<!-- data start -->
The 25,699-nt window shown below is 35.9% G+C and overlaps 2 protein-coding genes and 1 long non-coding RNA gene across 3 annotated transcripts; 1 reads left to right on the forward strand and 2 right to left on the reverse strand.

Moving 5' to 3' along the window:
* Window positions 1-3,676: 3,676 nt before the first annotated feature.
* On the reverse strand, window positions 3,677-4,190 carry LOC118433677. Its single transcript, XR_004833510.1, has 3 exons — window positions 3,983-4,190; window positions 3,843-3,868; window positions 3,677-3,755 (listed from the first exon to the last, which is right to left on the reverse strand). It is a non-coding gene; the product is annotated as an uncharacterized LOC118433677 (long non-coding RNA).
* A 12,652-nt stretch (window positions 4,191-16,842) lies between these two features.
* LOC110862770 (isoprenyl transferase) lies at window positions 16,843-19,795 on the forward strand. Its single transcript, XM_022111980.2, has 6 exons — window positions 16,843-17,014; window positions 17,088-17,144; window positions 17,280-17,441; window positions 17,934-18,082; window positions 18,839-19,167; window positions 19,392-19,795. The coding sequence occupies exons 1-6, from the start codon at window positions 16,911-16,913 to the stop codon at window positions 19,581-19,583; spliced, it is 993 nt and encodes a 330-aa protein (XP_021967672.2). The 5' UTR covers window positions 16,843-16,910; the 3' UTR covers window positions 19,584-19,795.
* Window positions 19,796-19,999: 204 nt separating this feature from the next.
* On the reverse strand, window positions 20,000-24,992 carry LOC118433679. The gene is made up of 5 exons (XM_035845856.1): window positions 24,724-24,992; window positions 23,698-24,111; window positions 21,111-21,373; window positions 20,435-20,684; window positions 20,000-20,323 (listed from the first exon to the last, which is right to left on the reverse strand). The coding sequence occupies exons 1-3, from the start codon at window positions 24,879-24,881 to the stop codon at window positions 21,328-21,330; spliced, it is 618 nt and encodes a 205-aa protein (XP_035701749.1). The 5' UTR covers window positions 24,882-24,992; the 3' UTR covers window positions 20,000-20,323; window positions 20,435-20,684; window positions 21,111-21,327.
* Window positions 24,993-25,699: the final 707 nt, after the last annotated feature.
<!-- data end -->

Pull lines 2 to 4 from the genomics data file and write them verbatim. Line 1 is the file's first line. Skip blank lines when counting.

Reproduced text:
Moving 5' to 3' along the window:
* Window positions 1-3,676: 3,676 nt before the first annotated feature.
* On the reverse strand, window positions 3,677-4,190 carry LOC118433677. Its single transcript, XR_004833510.1, has 3 exons — window positions 3,983-4,190; window positions 3,843-3,868; window positions 3,677-3,755 (listed from the first exon to the last, which is right to left on the reverse strand). It is a non-coding gene; the product is annotated as an uncharacterized LOC118433677 (long non-coding RNA).